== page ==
Gulf investors drive foreign demand 3 years after Turkey’s law change

Posted on 04 March 2016

New figures reveal the extent of which Turkey’s property market was boosted by the country’s relaxing of ownership laws, with an uplift in buyers from the Gulf States especially notable.

Turkish property investments by foreigners are expected to be worth $5.5billion for 2015, after figures confirmed a value of $5billion for the first 11 months of last year. This represents just under double the value of foreign real estate transactions in 2012, the year Turkey did away with the reciprocal ownership laws that limited who could buy in the country.

“Turkish developers have adapted well to the foreign property buyers’ needs and tastes, be it Middle Eastern or European,” said the head of the Istanbul Constructors Association (INDER) Nazmi Durbakayim Durbakayim. “The lira’s depreciation, legislative improvements, state incentives for foreign realty investors and taking part in international real estate shows and events are also important contributors.”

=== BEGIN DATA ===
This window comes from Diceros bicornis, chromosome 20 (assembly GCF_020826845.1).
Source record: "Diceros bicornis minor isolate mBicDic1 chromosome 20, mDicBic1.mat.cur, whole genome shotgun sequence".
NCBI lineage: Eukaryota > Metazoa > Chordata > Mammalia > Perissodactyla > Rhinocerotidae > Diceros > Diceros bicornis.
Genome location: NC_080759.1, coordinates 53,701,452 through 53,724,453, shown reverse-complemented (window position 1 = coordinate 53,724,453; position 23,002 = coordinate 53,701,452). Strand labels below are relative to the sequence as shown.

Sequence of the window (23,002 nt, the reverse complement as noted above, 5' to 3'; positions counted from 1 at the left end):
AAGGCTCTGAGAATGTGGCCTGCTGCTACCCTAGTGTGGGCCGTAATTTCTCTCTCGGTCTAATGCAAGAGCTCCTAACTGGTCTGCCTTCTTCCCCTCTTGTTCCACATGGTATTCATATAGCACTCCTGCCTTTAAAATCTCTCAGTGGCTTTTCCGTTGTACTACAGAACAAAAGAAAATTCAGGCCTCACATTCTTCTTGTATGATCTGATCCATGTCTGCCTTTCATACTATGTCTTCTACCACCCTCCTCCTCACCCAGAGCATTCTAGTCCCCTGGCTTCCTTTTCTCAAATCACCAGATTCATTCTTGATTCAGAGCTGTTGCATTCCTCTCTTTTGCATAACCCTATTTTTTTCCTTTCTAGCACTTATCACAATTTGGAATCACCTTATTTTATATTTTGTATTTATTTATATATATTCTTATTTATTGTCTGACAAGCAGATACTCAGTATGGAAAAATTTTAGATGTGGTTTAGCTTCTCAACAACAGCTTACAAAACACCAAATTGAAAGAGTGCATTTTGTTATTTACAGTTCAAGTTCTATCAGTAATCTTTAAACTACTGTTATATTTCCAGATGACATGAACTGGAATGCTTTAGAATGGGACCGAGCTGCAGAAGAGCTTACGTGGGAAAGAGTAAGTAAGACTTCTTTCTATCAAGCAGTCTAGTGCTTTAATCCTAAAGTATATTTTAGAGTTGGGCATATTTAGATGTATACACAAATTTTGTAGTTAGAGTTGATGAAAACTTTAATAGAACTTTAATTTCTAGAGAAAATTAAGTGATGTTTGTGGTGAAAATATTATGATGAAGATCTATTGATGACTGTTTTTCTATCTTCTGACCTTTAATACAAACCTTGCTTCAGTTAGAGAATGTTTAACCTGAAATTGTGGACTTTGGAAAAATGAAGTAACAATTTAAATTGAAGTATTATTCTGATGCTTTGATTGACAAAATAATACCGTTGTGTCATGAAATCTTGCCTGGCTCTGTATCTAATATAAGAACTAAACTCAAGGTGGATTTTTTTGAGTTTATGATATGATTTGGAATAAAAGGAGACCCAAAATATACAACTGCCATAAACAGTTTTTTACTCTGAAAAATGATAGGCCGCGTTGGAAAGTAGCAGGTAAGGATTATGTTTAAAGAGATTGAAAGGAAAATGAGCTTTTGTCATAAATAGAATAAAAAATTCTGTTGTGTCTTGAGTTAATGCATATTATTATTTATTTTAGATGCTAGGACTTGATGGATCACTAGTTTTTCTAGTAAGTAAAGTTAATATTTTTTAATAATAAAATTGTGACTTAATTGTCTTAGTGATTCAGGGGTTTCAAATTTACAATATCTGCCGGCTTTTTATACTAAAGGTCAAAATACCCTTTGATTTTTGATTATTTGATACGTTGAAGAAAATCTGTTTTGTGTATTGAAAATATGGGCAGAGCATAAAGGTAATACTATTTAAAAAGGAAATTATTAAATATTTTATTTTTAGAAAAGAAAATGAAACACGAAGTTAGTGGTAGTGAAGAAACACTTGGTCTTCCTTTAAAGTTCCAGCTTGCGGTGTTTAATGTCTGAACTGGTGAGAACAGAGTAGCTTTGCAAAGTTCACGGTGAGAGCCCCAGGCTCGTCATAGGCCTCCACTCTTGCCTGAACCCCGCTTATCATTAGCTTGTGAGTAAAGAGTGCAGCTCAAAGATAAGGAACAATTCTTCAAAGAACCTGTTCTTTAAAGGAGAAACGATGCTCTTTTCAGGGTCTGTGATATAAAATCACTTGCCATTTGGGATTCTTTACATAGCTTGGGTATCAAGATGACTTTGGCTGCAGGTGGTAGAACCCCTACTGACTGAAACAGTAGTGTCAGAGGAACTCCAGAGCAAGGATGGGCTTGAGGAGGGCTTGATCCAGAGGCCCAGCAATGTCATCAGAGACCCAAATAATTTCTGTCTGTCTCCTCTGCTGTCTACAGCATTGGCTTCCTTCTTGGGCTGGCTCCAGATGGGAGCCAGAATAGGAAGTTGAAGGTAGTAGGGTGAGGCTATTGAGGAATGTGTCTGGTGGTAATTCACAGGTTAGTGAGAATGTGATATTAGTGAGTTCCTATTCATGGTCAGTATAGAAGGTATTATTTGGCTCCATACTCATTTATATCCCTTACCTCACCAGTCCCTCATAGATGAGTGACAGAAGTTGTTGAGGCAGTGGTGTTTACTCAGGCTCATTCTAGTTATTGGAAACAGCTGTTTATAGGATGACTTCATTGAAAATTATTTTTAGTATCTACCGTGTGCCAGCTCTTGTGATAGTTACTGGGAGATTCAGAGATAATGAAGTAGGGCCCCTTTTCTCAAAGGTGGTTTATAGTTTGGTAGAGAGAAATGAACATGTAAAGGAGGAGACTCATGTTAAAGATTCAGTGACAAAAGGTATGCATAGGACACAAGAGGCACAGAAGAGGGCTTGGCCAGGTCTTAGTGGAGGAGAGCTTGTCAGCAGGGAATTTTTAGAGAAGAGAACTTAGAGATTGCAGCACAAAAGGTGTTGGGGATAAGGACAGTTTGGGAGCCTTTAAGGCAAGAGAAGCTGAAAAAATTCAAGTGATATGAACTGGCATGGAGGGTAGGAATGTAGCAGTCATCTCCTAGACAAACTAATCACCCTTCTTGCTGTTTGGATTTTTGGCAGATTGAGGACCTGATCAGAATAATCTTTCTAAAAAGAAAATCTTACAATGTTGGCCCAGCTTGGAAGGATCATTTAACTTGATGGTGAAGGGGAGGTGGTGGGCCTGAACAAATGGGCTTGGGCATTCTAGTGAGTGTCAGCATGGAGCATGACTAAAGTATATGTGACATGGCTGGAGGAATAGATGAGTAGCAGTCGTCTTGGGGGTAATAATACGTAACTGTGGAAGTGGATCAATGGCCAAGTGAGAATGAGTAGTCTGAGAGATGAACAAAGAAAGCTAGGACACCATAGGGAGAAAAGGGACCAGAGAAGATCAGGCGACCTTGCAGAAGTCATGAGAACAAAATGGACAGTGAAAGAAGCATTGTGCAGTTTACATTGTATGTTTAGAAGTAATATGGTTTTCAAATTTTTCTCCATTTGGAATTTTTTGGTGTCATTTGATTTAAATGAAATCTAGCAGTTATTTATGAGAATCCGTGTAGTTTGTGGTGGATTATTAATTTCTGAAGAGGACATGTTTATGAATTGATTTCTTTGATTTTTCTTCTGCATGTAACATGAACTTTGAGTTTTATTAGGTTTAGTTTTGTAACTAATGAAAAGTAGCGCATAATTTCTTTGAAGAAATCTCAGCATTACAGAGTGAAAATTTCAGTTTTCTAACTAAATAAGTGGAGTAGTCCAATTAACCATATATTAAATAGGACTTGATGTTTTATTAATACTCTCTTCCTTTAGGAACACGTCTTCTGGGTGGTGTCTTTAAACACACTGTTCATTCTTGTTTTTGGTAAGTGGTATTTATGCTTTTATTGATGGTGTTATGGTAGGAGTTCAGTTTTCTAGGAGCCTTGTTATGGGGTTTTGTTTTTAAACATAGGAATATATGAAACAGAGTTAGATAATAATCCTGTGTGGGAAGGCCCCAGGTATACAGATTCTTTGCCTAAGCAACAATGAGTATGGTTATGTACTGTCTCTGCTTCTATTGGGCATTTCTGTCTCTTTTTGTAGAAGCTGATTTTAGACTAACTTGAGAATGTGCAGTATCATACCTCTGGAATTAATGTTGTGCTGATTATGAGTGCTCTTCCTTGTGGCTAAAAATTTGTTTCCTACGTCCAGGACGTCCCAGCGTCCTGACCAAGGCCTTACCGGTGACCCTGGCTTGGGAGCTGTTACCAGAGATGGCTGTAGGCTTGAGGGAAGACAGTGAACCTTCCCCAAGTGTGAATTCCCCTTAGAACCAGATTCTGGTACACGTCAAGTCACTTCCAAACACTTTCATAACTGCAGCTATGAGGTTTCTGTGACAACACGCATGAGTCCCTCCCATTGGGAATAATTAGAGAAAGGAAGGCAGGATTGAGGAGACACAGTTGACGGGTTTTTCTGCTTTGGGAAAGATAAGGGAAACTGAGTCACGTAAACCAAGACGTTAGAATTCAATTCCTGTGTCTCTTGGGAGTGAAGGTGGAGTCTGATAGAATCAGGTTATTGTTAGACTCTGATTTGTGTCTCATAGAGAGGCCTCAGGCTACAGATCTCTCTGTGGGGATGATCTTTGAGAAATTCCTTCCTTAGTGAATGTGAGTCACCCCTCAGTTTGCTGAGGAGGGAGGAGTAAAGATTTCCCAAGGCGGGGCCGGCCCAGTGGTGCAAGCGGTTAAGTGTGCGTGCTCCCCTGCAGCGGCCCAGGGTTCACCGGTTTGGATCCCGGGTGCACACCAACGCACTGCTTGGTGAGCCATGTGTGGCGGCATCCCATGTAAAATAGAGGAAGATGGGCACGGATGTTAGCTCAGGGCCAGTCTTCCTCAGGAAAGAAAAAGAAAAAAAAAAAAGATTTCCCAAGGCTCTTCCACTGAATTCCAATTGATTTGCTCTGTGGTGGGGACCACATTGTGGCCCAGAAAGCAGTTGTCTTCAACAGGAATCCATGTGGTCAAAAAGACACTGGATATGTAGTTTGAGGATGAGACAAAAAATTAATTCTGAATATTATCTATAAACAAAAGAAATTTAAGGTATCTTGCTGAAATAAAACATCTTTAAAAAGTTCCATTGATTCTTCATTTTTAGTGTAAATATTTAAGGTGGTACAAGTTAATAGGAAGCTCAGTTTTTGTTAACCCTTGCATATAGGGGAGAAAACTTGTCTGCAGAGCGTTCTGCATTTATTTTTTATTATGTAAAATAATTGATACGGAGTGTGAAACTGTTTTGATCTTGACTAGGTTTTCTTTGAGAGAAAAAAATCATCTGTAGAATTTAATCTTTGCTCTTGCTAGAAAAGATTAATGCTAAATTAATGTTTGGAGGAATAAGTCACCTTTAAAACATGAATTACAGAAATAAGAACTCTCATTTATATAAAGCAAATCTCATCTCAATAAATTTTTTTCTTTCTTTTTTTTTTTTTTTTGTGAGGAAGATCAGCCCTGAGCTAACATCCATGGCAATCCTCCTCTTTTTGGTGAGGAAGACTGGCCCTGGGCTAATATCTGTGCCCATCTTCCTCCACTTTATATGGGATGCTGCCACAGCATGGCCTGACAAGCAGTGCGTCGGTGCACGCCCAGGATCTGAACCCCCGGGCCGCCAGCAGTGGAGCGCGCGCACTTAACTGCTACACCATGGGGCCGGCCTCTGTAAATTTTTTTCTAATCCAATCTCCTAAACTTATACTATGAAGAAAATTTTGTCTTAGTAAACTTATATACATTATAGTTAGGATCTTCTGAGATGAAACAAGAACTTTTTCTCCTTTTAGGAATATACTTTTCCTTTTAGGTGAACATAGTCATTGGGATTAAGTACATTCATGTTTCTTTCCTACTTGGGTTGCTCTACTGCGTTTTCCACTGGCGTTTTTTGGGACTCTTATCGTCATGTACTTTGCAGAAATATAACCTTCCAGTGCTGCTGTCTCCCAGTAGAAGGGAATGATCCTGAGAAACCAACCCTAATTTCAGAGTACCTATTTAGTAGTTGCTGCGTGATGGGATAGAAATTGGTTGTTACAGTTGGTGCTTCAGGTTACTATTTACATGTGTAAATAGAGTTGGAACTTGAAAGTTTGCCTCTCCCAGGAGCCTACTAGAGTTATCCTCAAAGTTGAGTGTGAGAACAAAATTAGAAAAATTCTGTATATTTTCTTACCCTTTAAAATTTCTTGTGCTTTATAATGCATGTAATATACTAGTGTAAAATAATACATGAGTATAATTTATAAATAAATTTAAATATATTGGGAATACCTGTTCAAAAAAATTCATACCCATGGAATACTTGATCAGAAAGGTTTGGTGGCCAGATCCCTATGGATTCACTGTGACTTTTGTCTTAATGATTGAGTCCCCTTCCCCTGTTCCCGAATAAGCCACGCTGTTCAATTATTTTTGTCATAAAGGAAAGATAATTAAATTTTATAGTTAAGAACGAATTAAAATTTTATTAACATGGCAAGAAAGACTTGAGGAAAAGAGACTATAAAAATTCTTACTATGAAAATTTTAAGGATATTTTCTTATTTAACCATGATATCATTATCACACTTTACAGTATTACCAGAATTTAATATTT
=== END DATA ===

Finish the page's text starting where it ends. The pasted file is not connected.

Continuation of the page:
In recent years, Turkish developers and construction companies have been participating in many international real estate exhibitions and shows, often in cooperation with the Investment Support and Promotion Agency of Turkey (ISPAT).

Meanwhile, buyers from Gulf countries have emerged as the top buyers in 2015, accountable for nearly half of the approximately 22,000 acquisitions made by foreigners in Turkey. Of these, Iraqis are ranked first with a total of 4,288 acquisitions, followed by Saudis with 2,704 and Kuwaitis with 2,130.

Istanbul, Turkey’s largest metropolis and financial capital, remained the location of choice for foreign buyers in 2015, attracting 7,493 property acquisitions while the country’s most visited tourism destination, Antalya came second with 6,072. Marmara provinces of Bursa and Yalova followed with 1,501 and 1,425, respectively.

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